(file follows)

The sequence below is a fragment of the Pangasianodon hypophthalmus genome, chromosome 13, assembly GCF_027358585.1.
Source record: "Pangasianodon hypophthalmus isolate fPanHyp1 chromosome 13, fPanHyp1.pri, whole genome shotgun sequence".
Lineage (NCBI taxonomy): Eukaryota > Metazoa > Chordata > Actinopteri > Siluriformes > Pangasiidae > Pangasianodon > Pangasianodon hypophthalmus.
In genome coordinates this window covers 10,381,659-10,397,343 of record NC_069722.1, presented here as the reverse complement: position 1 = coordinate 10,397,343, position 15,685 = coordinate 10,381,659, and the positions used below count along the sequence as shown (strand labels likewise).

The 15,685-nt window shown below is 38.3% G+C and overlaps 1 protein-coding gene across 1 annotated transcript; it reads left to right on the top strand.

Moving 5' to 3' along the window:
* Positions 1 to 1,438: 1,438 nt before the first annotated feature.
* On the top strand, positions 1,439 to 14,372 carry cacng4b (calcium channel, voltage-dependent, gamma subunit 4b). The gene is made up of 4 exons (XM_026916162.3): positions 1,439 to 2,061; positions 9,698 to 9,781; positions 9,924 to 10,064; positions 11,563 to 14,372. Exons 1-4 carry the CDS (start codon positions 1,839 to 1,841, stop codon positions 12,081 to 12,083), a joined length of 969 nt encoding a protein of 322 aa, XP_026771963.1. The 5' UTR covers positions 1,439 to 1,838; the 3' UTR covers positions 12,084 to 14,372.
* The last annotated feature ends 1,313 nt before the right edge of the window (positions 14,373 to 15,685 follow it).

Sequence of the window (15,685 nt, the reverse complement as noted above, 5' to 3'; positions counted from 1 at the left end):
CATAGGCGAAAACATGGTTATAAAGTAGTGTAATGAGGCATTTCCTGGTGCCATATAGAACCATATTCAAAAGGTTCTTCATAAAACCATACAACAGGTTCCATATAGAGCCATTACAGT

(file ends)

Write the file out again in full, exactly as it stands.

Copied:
The sequence below is a fragment of the Pangasianodon hypophthalmus genome, chromosome 13, assembly GCF_027358585.1.
Source record: "Pangasianodon hypophthalmus isolate fPanHyp1 chromosome 13, fPanHyp1.pri, whole genome shotgun sequence".
Lineage (NCBI taxonomy): Eukaryota > Metazoa > Chordata > Actinopteri > Siluriformes > Pangasiidae > Pangasianodon > Pangasianodon hypophthalmus.
In genome coordinates this window covers 10,381,659-10,397,343 of record NC_069722.1, presented here as the reverse complement: position 1 = coordinate 10,397,343, position 15,685 = coordinate 10,381,659, and the positions used below count along the sequence as shown (strand labels likewise).

The 15,685-nt window shown below is 38.3% G+C and overlaps 1 protein-coding gene across 1 annotated transcript; it reads left to right on the top strand.

Moving 5' to 3' along the window:
* Positions 1 to 1,438: 1,438 nt before the first annotated feature.
* On the top strand, positions 1,439 to 14,372 carry cacng4b (calcium channel, voltage-dependent, gamma subunit 4b). The gene is made up of 4 exons (XM_026916162.3): positions 1,439 to 2,061; positions 9,698 to 9,781; positions 9,924 to 10,064; positions 11,563 to 14,372. Exons 1-4 carry the CDS (start codon positions 1,839 to 1,841, stop codon positions 12,081 to 12,083), a joined length of 969 nt encoding a protein of 322 aa, XP_026771963.1. The 5' UTR covers positions 1,439 to 1,838; the 3' UTR covers positions 12,084 to 14,372.
* The last annotated feature ends 1,313 nt before the right edge of the window (positions 14,373 to 15,685 follow it).

Sequence of the window (15,685 nt, the reverse complement as noted above, 5' to 3'; positions counted from 1 at the left end):
CATAGGCGAAAACATGGTTATAAAGTAGTGTAATGAGGCATTTCCTGGTGCCATATAGAACCATATTCAAAAGGTTCTTCATAAAACCATACAACAGGTTCCATATAGAGCCATTACAGT